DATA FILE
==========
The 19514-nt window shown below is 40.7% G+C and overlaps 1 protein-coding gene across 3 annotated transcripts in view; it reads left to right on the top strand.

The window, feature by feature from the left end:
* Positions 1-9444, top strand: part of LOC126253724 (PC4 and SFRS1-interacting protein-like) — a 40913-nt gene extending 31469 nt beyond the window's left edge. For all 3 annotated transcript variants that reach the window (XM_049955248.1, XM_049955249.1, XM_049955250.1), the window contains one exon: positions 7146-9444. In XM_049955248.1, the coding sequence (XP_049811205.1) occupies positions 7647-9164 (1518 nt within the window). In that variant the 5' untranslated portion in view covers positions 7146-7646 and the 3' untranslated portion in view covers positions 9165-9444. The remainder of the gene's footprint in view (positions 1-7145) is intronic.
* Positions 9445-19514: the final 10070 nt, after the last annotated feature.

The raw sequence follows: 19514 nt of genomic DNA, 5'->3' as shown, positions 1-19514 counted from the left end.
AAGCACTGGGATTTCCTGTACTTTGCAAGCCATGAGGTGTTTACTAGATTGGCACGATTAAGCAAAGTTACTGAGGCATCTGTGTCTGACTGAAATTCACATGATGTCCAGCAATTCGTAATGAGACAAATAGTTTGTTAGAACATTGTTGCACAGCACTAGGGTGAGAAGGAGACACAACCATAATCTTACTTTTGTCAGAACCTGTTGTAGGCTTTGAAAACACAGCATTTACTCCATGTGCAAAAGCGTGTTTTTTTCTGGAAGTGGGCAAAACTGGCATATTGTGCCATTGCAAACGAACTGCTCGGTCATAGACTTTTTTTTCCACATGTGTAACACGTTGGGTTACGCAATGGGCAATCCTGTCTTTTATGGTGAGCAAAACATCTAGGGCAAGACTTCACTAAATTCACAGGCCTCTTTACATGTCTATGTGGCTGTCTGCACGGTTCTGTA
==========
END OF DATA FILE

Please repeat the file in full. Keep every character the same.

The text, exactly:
The 19514-nt window shown below is 40.7% G+C and overlaps 1 protein-coding gene across 3 annotated transcripts in view; it reads left to right on the top strand.

The window, feature by feature from the left end:
* Positions 1-9444, top strand: part of LOC126253724 (PC4 and SFRS1-interacting protein-like) — a 40913-nt gene extending 31469 nt beyond the window's left edge. For all 3 annotated transcript variants that reach the window (XM_049955248.1, XM_049955249.1, XM_049955250.1), the window contains one exon: positions 7146-9444. In XM_049955248.1, the coding sequence (XP_049811205.1) occupies positions 7647-9164 (1518 nt within the window). In that variant the 5' untranslated portion in view covers positions 7146-7646 and the 3' untranslated portion in view covers positions 9165-9444. The remainder of the gene's footprint in view (positions 1-7145) is intronic.
* Positions 9445-19514: the final 10070 nt, after the last annotated feature.

The raw sequence follows: 19514 nt of genomic DNA, 5'->3' as shown, positions 1-19514 counted from the left end.
AAGCACTGGGATTTCCTGTACTTTGCAAGCCATGAGGTGTTTACTAGATTGGCACGATTAAGCAAAGTTACTGAGGCATCTGTGTCTGACTGAAATTCACATGATGTCCAGCAATTCGTAATGAGACAAATAGTTTGTTAGAACATTGTTGCACAGCACTAGGGTGAGAAGGAGACACAACCATAATCTTACTTTTGTCAGAACCTGTTGTAGGCTTTGAAAACACAGCATTTACTCCATGTGCAAAAGCGTGTTTTTTTCTGGAAGTGGGCAAAACTGGCATATTGTGCCATTGCAAACGAACTGCTCGGTCATAGACTTTTTTTTCCACATGTGTAACACGTTGGGTTACGCAATGGGCAATCCTGTCTTTTATGGTGAGCAAAACATCTAGGGCAAGACTTCACTAAATTCACAGGCCTCTTTACATGTCTATGTGGCTGTCTGCACGGTTCTGTA